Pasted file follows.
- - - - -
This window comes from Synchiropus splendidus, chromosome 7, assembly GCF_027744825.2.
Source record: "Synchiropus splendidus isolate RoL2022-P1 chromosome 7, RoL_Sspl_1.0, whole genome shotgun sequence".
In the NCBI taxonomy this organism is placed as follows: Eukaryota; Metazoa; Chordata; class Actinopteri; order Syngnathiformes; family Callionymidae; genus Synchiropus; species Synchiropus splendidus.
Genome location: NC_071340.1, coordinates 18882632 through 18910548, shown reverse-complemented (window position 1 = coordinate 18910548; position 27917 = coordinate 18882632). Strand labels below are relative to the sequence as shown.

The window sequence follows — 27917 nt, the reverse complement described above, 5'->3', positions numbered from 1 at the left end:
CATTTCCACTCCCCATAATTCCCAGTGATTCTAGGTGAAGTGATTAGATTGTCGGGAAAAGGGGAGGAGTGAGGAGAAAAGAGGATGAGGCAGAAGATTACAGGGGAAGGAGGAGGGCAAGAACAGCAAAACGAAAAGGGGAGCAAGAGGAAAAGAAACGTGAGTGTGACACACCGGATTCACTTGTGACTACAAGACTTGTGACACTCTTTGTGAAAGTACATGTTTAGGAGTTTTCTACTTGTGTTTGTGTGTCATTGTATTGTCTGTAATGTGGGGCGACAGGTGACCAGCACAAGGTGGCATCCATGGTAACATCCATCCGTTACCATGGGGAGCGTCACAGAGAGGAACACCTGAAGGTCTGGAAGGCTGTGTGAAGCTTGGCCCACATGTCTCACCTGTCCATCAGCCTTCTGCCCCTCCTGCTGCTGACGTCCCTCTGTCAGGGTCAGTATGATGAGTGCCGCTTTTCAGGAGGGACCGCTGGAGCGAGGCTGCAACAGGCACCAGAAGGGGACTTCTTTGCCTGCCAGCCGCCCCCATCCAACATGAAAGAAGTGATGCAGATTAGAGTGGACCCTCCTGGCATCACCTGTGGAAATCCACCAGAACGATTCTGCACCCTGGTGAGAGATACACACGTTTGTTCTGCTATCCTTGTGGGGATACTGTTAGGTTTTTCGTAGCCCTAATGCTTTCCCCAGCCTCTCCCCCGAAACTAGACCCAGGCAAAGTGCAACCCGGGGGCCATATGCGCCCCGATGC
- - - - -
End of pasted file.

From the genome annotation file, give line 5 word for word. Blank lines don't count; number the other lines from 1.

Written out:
The window sequence follows — 27917 nt, the reverse complement described above, 5'->3', positions numbered from 1 at the left end: